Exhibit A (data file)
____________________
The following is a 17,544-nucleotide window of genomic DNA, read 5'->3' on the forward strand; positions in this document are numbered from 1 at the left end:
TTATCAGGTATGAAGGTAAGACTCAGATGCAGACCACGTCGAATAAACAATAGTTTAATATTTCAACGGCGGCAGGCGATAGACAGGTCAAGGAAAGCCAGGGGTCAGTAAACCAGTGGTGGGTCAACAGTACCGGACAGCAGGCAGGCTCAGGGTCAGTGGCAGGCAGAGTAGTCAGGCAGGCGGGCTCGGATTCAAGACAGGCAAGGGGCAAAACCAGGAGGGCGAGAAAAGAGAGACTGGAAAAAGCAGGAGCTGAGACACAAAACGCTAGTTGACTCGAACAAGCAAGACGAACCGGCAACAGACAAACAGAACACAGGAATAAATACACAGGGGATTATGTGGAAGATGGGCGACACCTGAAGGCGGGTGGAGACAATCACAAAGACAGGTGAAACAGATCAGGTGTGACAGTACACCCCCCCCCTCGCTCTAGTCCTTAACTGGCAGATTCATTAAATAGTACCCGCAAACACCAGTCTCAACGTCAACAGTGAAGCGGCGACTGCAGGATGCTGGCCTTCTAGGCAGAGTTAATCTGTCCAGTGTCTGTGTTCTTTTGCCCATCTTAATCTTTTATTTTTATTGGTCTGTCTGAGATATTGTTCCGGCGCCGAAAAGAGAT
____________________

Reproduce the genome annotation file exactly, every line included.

The following is a 17,544-nucleotide window of genomic DNA, read 5'->3' on the forward strand; positions in this document are numbered from 1 at the left end:
TTATCAGGTATGAAGGTAAGACTCAGATGCAGACCACGTCGAATAAACAATAGTTTAATATTTCAACGGCGGCAGGCGATAGACAGGTCAAGGAAAGCCAGGGGTCAGTAAACCAGTGGTGGGTCAACAGTACCGGACAGCAGGCAGGCTCAGGGTCAGTGGCAGGCAGAGTAGTCAGGCAGGCGGGCTCGGATTCAAGACAGGCAAGGGGCAAAACCAGGAGGGCGAGAAAAGAGAGACTGGAAAAAGCAGGAGCTGAGACACAAAACGCTAGTTGACTCGAACAAGCAAGACGAACCGGCAACAGACAAACAGAACACAGGAATAAATACACAGGGGATTATGTGGAAGATGGGCGACACCTGAAGGCGGGTGGAGACAATCACAAAGACAGGTGAAACAGATCAGGTGTGACAGTACACCCCCCCCCTCGCTCTAGTCCTTAACTGGCAGATTCATTAAATAGTACCCGCAAACACCAGTCTCAACGTCAACAGTGAAGCGGCGACTGCAGGATGCTGGCCTTCTAGGCAGAGTTAATCTGTCCAGTGTCTGTGTTCTTTTGCCCATCTTAATCTTTTATTTTTATTGGTCTGTCTGAGATATTGTTCCGGCGCCGAAAAGAGAT